Wednesday, February 22, 2012

Blood Red Road by Moira Young

At first it may seem that, like its main character– a teenage girl named Saba on a search to find her twin brother Lugh in the lawless desert– Blood Red Road by Moira Young has a lot going against it: it's written in dialect, lacks quotation marks, and is over 450 pages long. Also like Saba, it takes a little while to find its footing, but once it gets accustomed to the odds stacked against it, itís unstoppable. Blood Red Road is an epic adventure, and once the reader gets used to the unfamiliar language and intentional misspelling, they become immersed in an incredibly powerful story.

It begins with a kidnapping and two murders. Saba has spent her whole life in Silverlake with Lugh, her dad, and the little sister Emmi whose birth killed their mother. Saba doesn't ever expect to leave the wasteland she calls home, but when cloaked horsemen make off with Lugh, leaving two dead in their wake, she has no choice but to follow them into a world where corruption is the norm and power is maintained in horrific ways. On her journey, Saba meets an eclectic cast of people and each of them are memorable and unique in their own ways. However, one of the most notable characters is with Saba from day one and throughout the novel doesn't say a single world– her pet crow, Nero. Young turns an often-repulsive animal into a symbol of hope and friendship. Nero has a distinct personality that compliments Saba perfectly and left a lasting impact on me as a reader.

Although Blood Red Road falls more into the post-apocalyptic genre than dystopia, it is certain to be appreciated by fans of The Hunger Games for its strong (yet imperfect) heroine, quietly growing romance, and adventure-like feel. The writing style is unusual, but once the reader becomes immersed in the story the book is impossible to put down. Blood Red Road has a raw and searing feel to it, a fervent violence and just as fervent love. Saba may be the heroine of the story, but oftentimes she is not very nice, resenting her little sister for taking their mother away and continually wanting to leave Emmi behind when she travels to find Lugh. Saba is real and human and in an incredibly difficult situation in a world that, despite taking place in the future, is in some ways quite medieval.

Young doesn't go into much detail about how the world Saba inhabits came to be that way, but there is reference to leftover things from Wrecker times, a description which seems to say quite a bit on its own. That said, this is the first book in a trilogy and I am hopeful that the next two books will contain more backstory. Fortunately, this story works perfectly as a standalone as well, with the ending wrapping things up nicely but leaving room for further adventures.

The story of Blood Red Road by Moira Young is as blazing and intense as the desert heat. Its characters are passionate, unique and human, and although the language takes some getting used to, it's an effort you'll be glad you made.


  1. Wow ... I cant believe I have left this book for this long on my "to read" shelf! I picked it up when it first came out last year, and put it aside to finish some school reading but never picked it back up. I feel like I am missing out immensely on a fabulous story with intriguing adventure and amazing characters! Fantastic review!! :)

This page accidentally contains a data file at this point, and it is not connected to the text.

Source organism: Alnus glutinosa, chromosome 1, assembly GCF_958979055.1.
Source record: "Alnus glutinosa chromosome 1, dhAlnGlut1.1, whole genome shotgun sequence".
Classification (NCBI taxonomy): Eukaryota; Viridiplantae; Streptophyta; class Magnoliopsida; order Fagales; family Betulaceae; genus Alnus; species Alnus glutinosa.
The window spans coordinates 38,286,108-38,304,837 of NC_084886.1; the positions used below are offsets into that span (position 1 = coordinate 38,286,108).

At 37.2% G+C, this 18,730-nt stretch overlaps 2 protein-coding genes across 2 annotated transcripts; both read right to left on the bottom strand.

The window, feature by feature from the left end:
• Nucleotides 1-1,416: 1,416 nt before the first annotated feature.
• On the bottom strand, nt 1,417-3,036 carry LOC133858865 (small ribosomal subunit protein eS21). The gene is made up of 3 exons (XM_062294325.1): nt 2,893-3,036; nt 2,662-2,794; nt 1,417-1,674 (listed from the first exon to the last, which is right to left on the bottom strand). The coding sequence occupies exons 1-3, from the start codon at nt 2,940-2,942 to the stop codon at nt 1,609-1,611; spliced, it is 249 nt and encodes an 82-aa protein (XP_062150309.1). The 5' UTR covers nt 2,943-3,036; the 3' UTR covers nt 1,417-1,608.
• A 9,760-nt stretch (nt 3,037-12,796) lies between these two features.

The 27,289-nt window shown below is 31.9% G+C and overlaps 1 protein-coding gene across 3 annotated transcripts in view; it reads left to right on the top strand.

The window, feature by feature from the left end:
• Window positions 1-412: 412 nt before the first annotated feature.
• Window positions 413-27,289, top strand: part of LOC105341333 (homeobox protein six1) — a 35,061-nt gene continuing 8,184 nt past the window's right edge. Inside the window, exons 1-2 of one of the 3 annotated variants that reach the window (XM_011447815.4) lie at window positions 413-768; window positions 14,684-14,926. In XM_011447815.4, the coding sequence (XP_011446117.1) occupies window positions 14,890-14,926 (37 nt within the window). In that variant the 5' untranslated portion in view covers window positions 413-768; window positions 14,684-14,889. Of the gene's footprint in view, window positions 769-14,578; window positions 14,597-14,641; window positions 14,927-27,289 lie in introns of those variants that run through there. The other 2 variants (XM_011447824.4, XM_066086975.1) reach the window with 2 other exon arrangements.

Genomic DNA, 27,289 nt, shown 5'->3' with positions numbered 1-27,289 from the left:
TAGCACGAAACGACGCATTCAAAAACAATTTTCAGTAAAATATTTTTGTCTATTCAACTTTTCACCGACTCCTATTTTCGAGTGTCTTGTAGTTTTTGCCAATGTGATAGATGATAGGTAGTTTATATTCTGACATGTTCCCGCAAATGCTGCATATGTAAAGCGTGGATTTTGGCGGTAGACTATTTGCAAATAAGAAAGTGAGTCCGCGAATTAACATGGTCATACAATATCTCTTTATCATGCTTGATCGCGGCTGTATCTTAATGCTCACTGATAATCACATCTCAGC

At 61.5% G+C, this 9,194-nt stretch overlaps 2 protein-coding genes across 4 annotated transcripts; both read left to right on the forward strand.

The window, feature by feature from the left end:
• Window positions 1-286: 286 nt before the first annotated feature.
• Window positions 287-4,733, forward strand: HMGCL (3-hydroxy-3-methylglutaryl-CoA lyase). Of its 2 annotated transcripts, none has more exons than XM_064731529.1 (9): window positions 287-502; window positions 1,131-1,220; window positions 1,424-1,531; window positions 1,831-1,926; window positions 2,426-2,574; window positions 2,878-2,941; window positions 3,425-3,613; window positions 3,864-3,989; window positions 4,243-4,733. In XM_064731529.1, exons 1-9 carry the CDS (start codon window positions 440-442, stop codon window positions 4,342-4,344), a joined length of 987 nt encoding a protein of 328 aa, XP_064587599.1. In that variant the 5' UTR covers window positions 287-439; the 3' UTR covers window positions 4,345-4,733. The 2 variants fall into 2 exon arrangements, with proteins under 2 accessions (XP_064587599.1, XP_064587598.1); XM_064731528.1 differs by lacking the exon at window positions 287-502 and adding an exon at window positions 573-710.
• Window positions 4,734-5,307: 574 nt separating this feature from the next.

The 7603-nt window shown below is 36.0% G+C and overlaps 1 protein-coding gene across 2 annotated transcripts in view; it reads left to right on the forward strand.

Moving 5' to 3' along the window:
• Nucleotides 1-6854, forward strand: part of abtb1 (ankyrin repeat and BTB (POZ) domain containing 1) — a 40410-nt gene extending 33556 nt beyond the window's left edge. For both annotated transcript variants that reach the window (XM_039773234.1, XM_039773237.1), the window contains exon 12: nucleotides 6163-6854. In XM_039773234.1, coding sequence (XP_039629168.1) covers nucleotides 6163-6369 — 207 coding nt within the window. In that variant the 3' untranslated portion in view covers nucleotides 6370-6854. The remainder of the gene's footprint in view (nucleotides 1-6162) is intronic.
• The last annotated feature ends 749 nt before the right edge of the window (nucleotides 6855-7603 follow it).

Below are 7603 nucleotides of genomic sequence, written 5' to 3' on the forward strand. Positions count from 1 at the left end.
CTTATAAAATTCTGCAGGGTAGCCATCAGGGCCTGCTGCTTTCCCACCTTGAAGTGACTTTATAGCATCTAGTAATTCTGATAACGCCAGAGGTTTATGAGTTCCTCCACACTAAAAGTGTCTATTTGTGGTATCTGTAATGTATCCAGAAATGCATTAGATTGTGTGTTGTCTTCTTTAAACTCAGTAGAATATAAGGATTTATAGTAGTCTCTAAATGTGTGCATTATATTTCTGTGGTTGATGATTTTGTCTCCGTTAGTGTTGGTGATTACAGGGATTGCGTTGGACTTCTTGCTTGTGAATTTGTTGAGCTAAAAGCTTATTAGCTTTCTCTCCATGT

2. I am just starting to delve into YA and this one was on my list of books to possibly check out. I think I will move it up closer to the top of the list :)

  3. You know how I feel about dialects and no quotation marks...but you've definitely made me want to give this one a shot! I'd pretty much written this book off because of those "odds stacked against it" as you put it, but after reading your fabulous review, Zoë, I think I'm going to have to give it a shot...just in case I still don't like it, I'm going to get it from the library though. :P

    Thanks for sharing your review!

    PS. I'd say you've ended your hiatus. Look at you go, you've had like 3 reviews this week! :D

  4. I really don't mind trying other formats and styles - and I know dialect is difficult in terms of flow, but I think when the character and plot are so intriguing, it supersedes everything.

    Awesome review:)

  5. I really loved the dialect. It's what made the book stand out to me. I'm definitely looking forward to reading more from this series!!

  6. My favorite book of last year. Great review. The atmosphere I think, is what really got me. I was't bothered by the language, but I know some are. Can't wait for #2!

  7. I wasn't expecting to like this one as much as I did. I really can't wait to read Rebel Heart soon. Thanks for your thoughts! I'm glad to hear you enjoyed it as well!

  8. I love this book! It took me a few pages to get into the groove of Saba's voice and Moira's writing style, but when I did, I couldn't put the book down!

  9. I haven't read this one in a while, so I really like your review because it is well written and just long enough to refresh my memory, without giving away too many important points to others who maybe stumble upon it.

    I loved BRR and can't wait to read the sequel. The style is just so different, so I'm eager to see how the author continues to utilize it.

    Thanks for sharing your thoughts!

    ~ Kristi


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